Fingerboard sanding block radius fixture - Router Forums
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post #1 of 7 (permalink) Old 04-24-2016, 09:52 PM Thread Starter
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Default Fingerboard sanding block radius fixture

That's a long title but, for those of you not aware, a guitar fingerboard is typically not flat but has a radius (except classical guitars and those are most often completely flat). Electric guitars typically have a smaller radius fingerboard and acoustic guitars have a slightly larger radius.

So how do you get that radius? Most people just sand the radius because it's a slight amount. Some people use a flat block and sand until it 'feels' right, others rig up something to use a router or sander, but I have feeling most people use a defined radius block with sandpaper attached. That way you know that if you want a 12" radius then your fingerboard will end up with exactly that radius.

I am at the point in my build where I need to radius the fingerboard but I don't want to spend $20 for a sanding block or $75 for a set of five blocks, especially since the set at StewMac only has one block I would use, the rest are too small. And since I plan on building a lot of guitars and figure I will get requests for all sorts of radii for fingerboards then another fixture was in order. Btw, I don't really build guitars... I only build fixtures, or so it seems.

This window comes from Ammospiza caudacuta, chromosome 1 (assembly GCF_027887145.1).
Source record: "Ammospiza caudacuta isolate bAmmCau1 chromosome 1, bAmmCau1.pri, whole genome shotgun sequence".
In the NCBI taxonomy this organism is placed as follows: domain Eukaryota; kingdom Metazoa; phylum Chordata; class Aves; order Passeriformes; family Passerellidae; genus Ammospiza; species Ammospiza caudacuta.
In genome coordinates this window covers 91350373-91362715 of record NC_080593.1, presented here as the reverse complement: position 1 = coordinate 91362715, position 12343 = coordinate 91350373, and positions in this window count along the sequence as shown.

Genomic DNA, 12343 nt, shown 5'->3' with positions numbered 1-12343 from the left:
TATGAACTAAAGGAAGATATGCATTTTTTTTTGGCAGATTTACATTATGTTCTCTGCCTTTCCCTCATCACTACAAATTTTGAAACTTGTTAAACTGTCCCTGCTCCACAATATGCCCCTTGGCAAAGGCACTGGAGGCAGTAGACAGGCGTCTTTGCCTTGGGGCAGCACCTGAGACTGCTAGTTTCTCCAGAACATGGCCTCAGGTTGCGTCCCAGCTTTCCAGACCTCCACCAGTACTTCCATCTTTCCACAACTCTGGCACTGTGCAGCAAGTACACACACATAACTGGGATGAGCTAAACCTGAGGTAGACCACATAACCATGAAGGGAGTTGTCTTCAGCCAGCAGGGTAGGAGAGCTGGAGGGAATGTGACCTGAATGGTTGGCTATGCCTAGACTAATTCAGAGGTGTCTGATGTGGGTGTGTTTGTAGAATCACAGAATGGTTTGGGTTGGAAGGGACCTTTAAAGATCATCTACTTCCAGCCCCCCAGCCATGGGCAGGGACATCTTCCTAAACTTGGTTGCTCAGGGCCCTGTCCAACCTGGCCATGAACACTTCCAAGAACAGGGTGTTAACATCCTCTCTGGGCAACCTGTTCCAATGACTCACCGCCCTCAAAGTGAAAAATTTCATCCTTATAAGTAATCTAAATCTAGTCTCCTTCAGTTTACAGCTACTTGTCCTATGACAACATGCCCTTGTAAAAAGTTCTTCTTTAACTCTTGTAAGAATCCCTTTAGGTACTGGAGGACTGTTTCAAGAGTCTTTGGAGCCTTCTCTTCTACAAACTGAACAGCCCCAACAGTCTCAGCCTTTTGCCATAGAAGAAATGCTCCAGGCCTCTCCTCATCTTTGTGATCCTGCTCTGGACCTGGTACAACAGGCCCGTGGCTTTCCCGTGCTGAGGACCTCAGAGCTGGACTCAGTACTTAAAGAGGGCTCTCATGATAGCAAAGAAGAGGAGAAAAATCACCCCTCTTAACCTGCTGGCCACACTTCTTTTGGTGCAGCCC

This is an idea gleaned from YouTube, so this isn't completely original. Some facets of it are but basically I saw a few things I liked and just winged it from scraps yesterday. Now I can cut any radius I want and make the blocks as long or short as I desire.

You'll note the pivot point is the exact distance to the end of the router bit so I have marked 12" to 20" in one inch increments. For this build I plan on doing a conical radius, often called compound or multi-radius, and it will be 14" at the nut (headstock end) and slowly transition to 18" somewhere in the middle on to the soundhole end.

To use the fixture the block is pushed from front to back going under the bit, then turn the crank about half a turn and run it through again. After a couple of minutes there is a constant radius arc cut into the block. I will glue sandpaper to the block and use that side to sand the fingerboard to the desired radius. Simple, really. And it took a lot longer to type all this than it does to cut one block, fwiw.

Fingerboard sanding block fixture -
Fingerboard sanding block radius fixture-fingerboard-radius-block-fixture-1.jpg

Fingerboard sanding block radius fixture-fingerboard-radius-block-fixture-2.jpg

Adjustment mechanism -
Fingerboard sanding block radius fixture-adjustment-mechanism.jpg

Pivot hole increment marks -
Fingerboard sanding block radius fixture-pivot-hole-increment.jpg

14" and 18" radius sanding blocks -
Fingerboard sanding block radius fixture-14-inch-18-inch-radius-blocks.jpg

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post #2 of 7 (permalink) Old 04-24-2016, 10:48 PM